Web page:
Date of Graduation
Master of Arts in Philosophy (MA)
Second Committee Member
Philosophy, religion and theology; Psychology; Cognitive science of religion; Evolutionary psychology; Philosophy of religion; Psychology; Religious belief
Religious belief is a byproduct of evolutionarily designed cognitive mechanisms. The ubiquity of religious belief and experience across human cultures is explained by our common human psychology; our domain-specific cognitive mechanisms give rise, collectively, to the phenomenon of byproduct religious belief/experience. In this thesis, I will examine what I call religion-generating cognitive mechanisms, and I will argue that byproduct raw god-beliefs are developed by cultures into refined god-beliefs. These refined god-beliefs are co-opted by evolutionary processes and are cultural adaptations. My conception of “religious belief” in terms of raw and refined god-beliefs allows a disambiguation of the term “religion,” and it contributes to the ongoing debate between byproduct theorists and adaptationists by clarifying that raw god-beliefs are biological byproducts while refined god-beliefs are cultural adaptations.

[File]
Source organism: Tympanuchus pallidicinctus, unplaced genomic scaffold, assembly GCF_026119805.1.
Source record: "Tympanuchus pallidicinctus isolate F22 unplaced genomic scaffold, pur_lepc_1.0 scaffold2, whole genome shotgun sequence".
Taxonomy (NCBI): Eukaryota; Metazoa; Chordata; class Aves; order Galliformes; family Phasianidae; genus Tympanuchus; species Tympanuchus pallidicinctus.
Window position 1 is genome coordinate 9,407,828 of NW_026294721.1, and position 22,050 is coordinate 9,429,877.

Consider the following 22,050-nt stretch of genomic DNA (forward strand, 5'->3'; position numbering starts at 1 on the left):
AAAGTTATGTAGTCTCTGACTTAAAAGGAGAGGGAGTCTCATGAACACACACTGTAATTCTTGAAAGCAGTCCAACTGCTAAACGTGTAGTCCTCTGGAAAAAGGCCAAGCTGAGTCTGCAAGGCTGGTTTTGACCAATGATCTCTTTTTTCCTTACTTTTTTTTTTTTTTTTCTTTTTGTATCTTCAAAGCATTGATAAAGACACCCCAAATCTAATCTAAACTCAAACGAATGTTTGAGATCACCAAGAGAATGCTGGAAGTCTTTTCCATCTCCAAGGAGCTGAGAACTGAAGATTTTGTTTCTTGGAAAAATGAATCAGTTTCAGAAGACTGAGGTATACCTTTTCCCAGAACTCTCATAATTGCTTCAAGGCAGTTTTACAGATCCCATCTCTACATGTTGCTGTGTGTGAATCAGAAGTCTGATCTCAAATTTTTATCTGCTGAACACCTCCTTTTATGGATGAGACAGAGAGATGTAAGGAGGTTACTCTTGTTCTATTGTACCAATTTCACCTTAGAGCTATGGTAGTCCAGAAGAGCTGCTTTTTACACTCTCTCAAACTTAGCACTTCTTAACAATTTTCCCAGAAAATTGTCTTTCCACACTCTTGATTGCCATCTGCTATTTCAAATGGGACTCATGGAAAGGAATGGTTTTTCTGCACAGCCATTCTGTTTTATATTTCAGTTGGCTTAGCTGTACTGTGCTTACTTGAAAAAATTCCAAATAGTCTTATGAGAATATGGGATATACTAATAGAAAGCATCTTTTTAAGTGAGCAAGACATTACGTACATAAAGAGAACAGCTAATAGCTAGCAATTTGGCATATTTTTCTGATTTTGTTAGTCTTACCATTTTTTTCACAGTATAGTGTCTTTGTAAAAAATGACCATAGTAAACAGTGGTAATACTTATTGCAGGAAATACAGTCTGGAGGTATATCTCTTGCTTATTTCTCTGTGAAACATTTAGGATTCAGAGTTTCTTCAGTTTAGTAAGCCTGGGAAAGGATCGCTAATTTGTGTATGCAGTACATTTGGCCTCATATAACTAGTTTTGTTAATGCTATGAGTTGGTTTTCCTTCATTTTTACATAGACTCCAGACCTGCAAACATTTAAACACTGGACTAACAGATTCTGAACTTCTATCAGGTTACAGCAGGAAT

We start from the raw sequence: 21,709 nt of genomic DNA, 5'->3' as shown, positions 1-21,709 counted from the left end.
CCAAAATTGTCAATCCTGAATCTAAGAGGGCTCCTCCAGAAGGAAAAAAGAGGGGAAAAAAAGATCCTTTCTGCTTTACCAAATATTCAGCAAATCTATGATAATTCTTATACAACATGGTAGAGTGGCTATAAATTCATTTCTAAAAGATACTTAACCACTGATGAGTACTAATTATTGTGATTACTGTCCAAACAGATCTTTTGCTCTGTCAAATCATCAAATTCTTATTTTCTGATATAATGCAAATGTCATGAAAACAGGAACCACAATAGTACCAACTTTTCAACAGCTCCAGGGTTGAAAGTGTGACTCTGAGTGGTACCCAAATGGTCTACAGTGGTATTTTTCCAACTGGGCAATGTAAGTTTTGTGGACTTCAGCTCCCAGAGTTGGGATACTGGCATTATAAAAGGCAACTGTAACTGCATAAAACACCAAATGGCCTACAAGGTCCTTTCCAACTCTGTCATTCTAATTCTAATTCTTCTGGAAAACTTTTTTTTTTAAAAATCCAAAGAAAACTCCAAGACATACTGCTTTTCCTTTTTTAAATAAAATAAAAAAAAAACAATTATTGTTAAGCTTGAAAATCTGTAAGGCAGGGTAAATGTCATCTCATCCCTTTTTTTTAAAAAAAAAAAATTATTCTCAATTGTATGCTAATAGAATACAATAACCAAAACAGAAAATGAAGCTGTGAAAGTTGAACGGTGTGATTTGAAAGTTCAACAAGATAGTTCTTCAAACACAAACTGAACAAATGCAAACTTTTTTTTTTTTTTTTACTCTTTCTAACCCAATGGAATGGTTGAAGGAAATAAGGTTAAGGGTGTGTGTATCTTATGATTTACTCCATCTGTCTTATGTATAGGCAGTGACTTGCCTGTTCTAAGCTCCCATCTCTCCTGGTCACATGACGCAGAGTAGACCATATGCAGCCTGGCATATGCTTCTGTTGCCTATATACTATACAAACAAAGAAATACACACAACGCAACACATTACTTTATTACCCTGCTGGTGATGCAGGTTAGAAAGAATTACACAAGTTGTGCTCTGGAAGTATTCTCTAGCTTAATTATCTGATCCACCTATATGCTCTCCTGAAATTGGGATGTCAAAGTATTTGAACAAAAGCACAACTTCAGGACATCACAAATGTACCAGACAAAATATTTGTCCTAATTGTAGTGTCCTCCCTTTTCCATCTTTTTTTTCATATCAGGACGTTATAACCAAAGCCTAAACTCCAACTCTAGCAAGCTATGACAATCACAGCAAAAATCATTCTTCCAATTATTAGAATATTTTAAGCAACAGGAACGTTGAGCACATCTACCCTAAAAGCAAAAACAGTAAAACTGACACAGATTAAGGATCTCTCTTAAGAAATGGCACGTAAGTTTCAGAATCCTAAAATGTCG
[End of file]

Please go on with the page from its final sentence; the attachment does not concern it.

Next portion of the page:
Howard, Robert Duane, "On the Evolutionary Origins of Religious Belief" (2015). Theses and Dissertations. 1362.